*Award-winning filmmaker Ava DuVernay (“Selma”) brings her cinematic prowess to Natalie’s Baszile’s novel “Queen Sugar.” Executive produced by her newly minted BFF Oprah Winfrey, the 13-episode series premiered September 6th on OWN.
The contemporary drama is set to deftly explore the African-American experience through the lives of the estranged Bordelon siblings in Saint Josephine, Louisiana: Nova (Rutina Wesley, “True Blood”), a streetwise journalist and activist; Charley (Dawn-Lyen Gardner, “Unforgettable”), the highly intelligent, accomplished wife and manager of a professional basketball star; and Ralph Angel (Kofi Siriboe, “Awkward”), a formerly incarcerated young father in search of redemption.
At the L.A. premiere of “Queen Sugar” media mogul, Oprah Winfrey did not hide her excitement for her latest program:
”This is the kind of storytelling I dreamed of doing when I left the “Oprah Show.” To take stories involving people of color, black people, who are just regular normal people, with values, who went to church, who made mistakes, who’ve done things they’ve regretted, who were building a life and in spite of whatever difficulties they had or challenges, you see a value system. Everyone I know who is black, grew up with these people. I wanted to create a show that felt like home, but yet had the drama, the sensuality, the poetry, the sexiness, and the lyricism that elevates ourselves.”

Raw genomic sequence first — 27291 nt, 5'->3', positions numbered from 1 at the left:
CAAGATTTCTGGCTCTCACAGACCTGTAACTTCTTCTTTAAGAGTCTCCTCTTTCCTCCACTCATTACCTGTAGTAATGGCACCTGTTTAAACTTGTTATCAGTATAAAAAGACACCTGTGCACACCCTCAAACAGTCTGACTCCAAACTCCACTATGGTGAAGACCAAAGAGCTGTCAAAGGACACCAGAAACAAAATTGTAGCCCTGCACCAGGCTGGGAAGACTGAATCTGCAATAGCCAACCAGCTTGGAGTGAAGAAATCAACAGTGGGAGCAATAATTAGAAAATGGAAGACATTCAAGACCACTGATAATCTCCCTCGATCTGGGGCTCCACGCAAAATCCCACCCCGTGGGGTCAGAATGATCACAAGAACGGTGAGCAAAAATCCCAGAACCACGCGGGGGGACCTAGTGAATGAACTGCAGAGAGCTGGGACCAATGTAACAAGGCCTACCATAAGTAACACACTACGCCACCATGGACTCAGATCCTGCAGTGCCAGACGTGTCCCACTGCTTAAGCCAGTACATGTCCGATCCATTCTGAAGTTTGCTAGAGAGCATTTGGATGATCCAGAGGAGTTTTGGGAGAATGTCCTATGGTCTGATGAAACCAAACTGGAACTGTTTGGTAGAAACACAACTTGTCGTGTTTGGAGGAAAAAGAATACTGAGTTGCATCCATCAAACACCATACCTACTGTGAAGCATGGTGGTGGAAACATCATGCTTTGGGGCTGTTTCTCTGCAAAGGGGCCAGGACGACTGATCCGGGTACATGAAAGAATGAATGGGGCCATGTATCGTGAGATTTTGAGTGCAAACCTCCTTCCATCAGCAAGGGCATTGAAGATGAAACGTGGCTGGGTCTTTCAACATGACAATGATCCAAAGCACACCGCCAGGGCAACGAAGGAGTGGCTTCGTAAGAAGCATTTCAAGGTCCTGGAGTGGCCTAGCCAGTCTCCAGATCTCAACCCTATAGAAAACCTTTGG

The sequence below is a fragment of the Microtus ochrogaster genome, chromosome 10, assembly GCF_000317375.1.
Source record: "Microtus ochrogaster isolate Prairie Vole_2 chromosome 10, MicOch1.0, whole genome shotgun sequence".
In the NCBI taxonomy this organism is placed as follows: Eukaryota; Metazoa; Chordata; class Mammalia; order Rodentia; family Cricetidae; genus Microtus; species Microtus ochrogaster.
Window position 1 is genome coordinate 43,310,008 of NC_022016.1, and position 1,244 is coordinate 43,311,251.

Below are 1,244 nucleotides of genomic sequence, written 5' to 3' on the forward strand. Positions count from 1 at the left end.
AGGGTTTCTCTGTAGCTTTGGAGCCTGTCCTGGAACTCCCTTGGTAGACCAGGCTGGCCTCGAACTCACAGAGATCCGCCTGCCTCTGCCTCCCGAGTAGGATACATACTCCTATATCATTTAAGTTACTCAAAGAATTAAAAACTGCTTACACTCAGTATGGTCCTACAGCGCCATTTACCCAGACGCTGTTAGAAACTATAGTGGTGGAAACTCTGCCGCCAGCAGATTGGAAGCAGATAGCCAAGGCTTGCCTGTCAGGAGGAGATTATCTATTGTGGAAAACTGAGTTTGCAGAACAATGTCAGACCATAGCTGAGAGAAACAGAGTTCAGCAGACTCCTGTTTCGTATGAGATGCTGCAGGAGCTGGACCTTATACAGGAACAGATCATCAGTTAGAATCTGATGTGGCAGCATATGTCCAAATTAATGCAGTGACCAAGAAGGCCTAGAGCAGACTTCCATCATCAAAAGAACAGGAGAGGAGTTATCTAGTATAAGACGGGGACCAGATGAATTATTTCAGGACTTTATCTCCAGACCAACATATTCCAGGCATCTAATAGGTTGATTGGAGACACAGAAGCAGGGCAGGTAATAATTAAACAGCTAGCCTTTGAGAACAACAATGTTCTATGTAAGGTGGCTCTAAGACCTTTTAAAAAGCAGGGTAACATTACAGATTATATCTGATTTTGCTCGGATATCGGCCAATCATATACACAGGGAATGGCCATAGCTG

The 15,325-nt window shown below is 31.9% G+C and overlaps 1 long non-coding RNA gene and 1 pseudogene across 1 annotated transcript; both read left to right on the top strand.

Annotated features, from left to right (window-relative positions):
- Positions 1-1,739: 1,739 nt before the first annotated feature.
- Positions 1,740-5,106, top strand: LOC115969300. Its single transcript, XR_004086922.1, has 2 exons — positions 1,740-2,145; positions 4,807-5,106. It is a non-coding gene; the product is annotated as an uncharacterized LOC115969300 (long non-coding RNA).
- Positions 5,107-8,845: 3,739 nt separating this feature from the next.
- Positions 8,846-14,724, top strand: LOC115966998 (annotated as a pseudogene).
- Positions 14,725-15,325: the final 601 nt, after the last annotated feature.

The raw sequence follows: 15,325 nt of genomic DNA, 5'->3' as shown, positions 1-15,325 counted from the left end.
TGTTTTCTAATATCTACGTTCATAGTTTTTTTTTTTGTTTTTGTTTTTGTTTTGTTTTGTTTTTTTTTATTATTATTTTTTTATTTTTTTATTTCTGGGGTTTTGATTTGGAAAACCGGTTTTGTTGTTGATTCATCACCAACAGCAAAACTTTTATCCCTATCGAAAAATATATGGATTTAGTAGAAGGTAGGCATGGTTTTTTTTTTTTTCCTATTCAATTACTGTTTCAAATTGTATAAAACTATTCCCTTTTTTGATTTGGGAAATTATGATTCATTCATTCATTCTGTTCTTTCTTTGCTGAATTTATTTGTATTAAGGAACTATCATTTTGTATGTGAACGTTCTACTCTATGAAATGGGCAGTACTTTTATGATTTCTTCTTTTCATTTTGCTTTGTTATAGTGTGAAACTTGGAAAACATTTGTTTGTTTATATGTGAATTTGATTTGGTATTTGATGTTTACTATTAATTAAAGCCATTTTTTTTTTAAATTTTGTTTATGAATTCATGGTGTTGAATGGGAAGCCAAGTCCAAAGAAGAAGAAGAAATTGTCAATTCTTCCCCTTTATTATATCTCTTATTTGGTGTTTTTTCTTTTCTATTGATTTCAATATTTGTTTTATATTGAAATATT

The series manages to draw upon every universal aspect of human pathos successfully; love, loss, betrayal, sibling rivalry, past grievances, forgiveness, post-incarceration, sexual abuse, sexuality, and corruption.
The story begins with the Bordelon family coming together after experiencing a personal tragedy and must embark together on the joys and sorrows that surround their sibling bond while contemplating the outcome of father’s failing sugarcane farm. The television series was shot mostly in New Orleans and Timon (sounds like lemon) Kyle Durrett (“Single Ladies”) plays embattled professional basketball star Davis West and Charley’s husband. Timon felt by shooting the family drama on location it added to the authenticity of the show, “Smelling the scent of all the delicious food, breathing in the sweet air, and dealing with the heat added the texture to the story.”
Between Ava and Oprah, both are venerable champion members of black girl magic, not only did Ava create and alongside Oprah, executive produce “Queen Sugar”, she also directed the first two episodes and involved a team of women directors in overseeing the rest of the series’ debut episodic season.
Standing at an astounding 6’5, when asked how did he felt being surrounded by so much creative power and female empowerment; Timon appreciatively replied, “I felt like a king. It is a point in history that we should not lose sight of, these women came and brought something to the table that most have not and many could not.”
He goes on to say, “Having Oprah and Ava, two moguls, icons, and superheroes at the helm, I’m very honored, privileged, and happy. My elation cannot be quantified.” While basking in the estrogen laden set, Timon believes that by having an all-female directorial team for “Queen Sugar” he was privy to a more balanced structure, a distinctive style of storytelling, and astute introspection to details that he had not experience before.
“They all have different styles and [views] that helped me to grow as an actor. It’s cool to have a female director because you can have the male and female dynamic so you can come to a place where it’s not just one-sided,” says Timon.